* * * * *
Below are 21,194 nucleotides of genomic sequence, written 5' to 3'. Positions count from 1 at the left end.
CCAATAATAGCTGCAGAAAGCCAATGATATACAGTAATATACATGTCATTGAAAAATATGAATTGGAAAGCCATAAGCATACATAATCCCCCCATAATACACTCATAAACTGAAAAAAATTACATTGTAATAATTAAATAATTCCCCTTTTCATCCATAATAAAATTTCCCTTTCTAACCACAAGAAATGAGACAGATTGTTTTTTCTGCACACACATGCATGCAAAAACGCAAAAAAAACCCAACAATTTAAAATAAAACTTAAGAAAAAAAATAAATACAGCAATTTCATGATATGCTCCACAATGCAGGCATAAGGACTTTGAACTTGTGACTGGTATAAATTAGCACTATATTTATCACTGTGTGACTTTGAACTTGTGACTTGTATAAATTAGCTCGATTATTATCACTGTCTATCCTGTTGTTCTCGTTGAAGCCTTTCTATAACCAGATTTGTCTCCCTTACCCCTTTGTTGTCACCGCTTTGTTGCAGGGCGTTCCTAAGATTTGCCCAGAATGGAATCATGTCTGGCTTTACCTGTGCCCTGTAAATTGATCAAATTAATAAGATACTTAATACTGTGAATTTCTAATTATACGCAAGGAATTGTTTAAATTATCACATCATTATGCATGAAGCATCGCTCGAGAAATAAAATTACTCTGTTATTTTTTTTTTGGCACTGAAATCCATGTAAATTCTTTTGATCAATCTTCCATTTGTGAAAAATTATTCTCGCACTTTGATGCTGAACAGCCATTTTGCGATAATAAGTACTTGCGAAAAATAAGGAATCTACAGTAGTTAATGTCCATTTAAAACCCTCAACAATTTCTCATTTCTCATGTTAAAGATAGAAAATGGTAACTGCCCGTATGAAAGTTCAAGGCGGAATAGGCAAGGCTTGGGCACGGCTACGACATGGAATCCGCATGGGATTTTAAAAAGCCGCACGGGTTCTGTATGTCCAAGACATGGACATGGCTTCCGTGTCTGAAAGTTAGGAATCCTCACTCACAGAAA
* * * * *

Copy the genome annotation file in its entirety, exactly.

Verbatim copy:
Below are 21,194 nucleotides of genomic sequence, written 5' to 3'. Positions count from 1 at the left end.
CCAATAATAGCTGCAGAAAGCCAATGATATACAGTAATATACATGTCATTGAAAAATATGAATTGGAAAGCCATAAGCATACATAATCCCCCCATAATACACTCATAAACTGAAAAAAATTACATTGTAATAATTAAATAATTCCCCTTTTCATCCATAATAAAATTTCCCTTTCTAACCACAAGAAATGAGACAGATTGTTTTTTCTGCACACACATGCATGCAAAAACGCAAAAAAAACCCAACAATTTAAAATAAAACTTAAGAAAAAAAATAAATACAGCAATTTCATGATATGCTCCACAATGCAGGCATAAGGACTTTGAACTTGTGACTGGTATAAATTAGCACTATATTTATCACTGTGTGACTTTGAACTTGTGACTTGTATAAATTAGCTCGATTATTATCACTGTCTATCCTGTTGTTCTCGTTGAAGCCTTTCTATAACCAGATTTGTCTCCCTTACCCCTTTGTTGTCACCGCTTTGTTGCAGGGCGTTCCTAAGATTTGCCCAGAATGGAATCATGTCTGGCTTTACCTGTGCCCTGTAAATTGATCAAATTAATAAGATACTTAATACTGTGAATTTCTAATTATACGCAAGGAATTGTTTAAATTATCACATCATTATGCATGAAGCATCGCTCGAGAAATAAAATTACTCTGTTATTTTTTTTTTGGCACTGAAATCCATGTAAATTCTTTTGATCAATCTTCCATTTGTGAAAAATTATTCTCGCACTTTGATGCTGAACAGCCATTTTGCGATAATAAGTACTTGCGAAAAATAAGGAATCTACAGTAGTTAATGTCCATTTAAAACCCTCAACAATTTCTCATTTCTCATGTTAAAGATAGAAAATGGTAACTGCCCGTATGAAAGTTCAAGGCGGAATAGGCAAGGCTTGGGCACGGCTACGACATGGAATCCGCATGGGATTTTAAAAAGCCGCACGGGTTCTGTATGTCCAAGACATGGACATGGCTTCCGTGTCTGAAAGTTAGGAATCCTCACTCACAGAAA